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WESTTOWN — Not many — if any at all — of the fifth grade students who visited Pete’s Produce in Westtown had ever tinkered around in a garden quite like this before.
“Sadly, this is the last year,” said Kelly Richardson, a mother of a student and part of the Community Outreach Committee, which helped organize the event. “The Chester County Food Bank has changed the way they get their food and their volunteer gigs.”
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Fifth graders had the option to sign-up to participate in the picking, which is called Harvest for Humanity, and it’s something many of them are excited for.
“It’s like a rite of passage at our school,” Richardson said. “Every fifth grader knows and it’s an opportunity they look forward to doing. We have 25 percent of the fifth-grade population here who signed up to come today. That’s a fantastic turnout.”
Three years ago, Pete’s Produce donated a portion of its farmland to the Chester County Food Bank for the nonprofit to grow whatever crops they pleased and harvest it all to go back to the food bank for those in need in the community.
The East Goshen students did a double-duty of help in just one shot for the food bank by harvesting collard greens this year and picking them completely out of the ground — roots and all.
“There will be a truck that will come by today to collect all that (they pick),” Richardson said. “Then Pete’s Produce and the Chester County Food Bank will get the fields ready for the next plantings which will happen.”
After the students finishing with the picking, the field will be turned over in time to plant spinach.
This year was about an even mix of boys and girls, though sometimes throughout the years it has leaned to one side or another.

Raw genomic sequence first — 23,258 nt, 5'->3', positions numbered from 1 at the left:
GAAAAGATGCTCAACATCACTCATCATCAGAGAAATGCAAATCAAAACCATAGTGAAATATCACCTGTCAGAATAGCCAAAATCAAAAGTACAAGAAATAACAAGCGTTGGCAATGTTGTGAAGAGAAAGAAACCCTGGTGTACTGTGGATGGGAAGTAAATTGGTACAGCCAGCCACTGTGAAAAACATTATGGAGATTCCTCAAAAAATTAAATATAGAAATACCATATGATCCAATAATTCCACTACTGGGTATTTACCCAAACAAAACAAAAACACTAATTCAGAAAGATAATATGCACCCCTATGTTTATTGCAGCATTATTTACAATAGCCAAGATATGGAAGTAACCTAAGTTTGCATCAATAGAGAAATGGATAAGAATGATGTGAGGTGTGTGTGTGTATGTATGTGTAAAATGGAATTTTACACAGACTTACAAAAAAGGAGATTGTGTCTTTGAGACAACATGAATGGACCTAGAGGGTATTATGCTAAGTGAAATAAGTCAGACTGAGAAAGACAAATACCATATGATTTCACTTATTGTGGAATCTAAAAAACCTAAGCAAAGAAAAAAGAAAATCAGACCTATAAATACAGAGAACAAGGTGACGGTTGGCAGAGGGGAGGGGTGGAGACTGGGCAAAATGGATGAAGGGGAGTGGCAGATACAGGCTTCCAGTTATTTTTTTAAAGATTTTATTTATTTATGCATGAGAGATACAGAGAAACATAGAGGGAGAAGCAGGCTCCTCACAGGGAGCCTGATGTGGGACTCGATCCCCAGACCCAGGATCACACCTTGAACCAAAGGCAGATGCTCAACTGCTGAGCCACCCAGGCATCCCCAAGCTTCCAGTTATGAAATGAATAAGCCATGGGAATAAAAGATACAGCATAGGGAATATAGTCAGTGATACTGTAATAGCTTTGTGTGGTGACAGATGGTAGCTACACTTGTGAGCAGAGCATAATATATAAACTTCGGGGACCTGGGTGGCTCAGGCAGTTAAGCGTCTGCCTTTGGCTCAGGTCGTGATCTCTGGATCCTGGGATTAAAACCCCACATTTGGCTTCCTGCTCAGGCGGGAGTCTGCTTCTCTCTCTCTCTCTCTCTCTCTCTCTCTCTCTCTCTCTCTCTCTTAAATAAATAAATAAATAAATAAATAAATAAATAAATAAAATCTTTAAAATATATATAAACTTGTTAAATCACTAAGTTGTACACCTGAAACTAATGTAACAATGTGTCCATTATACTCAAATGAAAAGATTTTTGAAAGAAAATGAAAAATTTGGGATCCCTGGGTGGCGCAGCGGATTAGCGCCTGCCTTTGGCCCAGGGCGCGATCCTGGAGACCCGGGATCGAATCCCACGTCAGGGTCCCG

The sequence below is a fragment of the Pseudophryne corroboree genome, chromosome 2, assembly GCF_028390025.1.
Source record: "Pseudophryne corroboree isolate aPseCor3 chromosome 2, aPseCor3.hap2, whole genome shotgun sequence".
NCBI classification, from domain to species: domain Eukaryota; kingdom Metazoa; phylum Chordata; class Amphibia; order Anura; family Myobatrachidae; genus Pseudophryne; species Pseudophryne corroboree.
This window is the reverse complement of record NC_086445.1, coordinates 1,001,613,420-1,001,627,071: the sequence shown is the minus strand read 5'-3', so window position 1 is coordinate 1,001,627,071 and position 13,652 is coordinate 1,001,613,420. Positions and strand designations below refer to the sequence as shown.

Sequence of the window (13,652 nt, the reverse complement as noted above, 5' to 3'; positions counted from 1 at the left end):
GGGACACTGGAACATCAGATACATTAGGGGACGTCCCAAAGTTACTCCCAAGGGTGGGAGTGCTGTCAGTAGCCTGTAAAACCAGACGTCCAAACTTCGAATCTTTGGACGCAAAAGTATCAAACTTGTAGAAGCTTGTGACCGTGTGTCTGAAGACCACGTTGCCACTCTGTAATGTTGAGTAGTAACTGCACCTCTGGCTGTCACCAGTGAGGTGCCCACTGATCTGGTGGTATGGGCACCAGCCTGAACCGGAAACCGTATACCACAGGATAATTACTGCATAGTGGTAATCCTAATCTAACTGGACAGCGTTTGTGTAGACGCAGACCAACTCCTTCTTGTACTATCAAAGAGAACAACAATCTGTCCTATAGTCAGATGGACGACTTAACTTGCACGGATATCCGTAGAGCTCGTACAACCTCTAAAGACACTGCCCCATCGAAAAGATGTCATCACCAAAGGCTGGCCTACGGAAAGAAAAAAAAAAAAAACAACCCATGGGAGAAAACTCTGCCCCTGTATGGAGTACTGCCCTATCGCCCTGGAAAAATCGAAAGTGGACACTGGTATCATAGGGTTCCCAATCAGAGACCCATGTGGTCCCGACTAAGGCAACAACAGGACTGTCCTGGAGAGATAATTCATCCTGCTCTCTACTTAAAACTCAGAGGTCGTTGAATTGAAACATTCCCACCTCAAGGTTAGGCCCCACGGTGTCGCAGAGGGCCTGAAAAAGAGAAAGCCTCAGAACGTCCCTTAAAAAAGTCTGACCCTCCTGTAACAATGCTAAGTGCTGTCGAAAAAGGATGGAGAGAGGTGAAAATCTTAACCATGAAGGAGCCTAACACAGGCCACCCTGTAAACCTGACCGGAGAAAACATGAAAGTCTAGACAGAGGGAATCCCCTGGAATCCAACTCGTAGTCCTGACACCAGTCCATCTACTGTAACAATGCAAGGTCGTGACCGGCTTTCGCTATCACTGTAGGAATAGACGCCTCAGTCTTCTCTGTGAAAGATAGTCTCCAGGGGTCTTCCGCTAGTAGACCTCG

In fact, the girls team this year organized themselves into a well-functioning picking machine, out-picking the boys by a good amount and in shorter time.
The event is spearheaded by the parent-run committee at the school, which also runs many other volunteer events throughout the year.
“This initiative is part of our Community Outreach Committee at East Goshen Elementary,” Richardson said. “We do a Feed the Hungry event, a coin drive event and we end the year with a can drive.”
Between Pete’s Produce and the East Goshen students with the Chester County Food Bank, it has been a wonderful relationship that will be missed.
“The food banks don’t usually get fresh things,” Richardson said. “It’s all usually canned. The one year we collected 400 pounds of cherry tomatoes and (the Food Bank) turned them into sauce and they canned them and other stuff we take for granted.
“When you rely on Food Bank food, it’s not usual that you get fresh things like that. It’s better for the diet. It’s a great event.”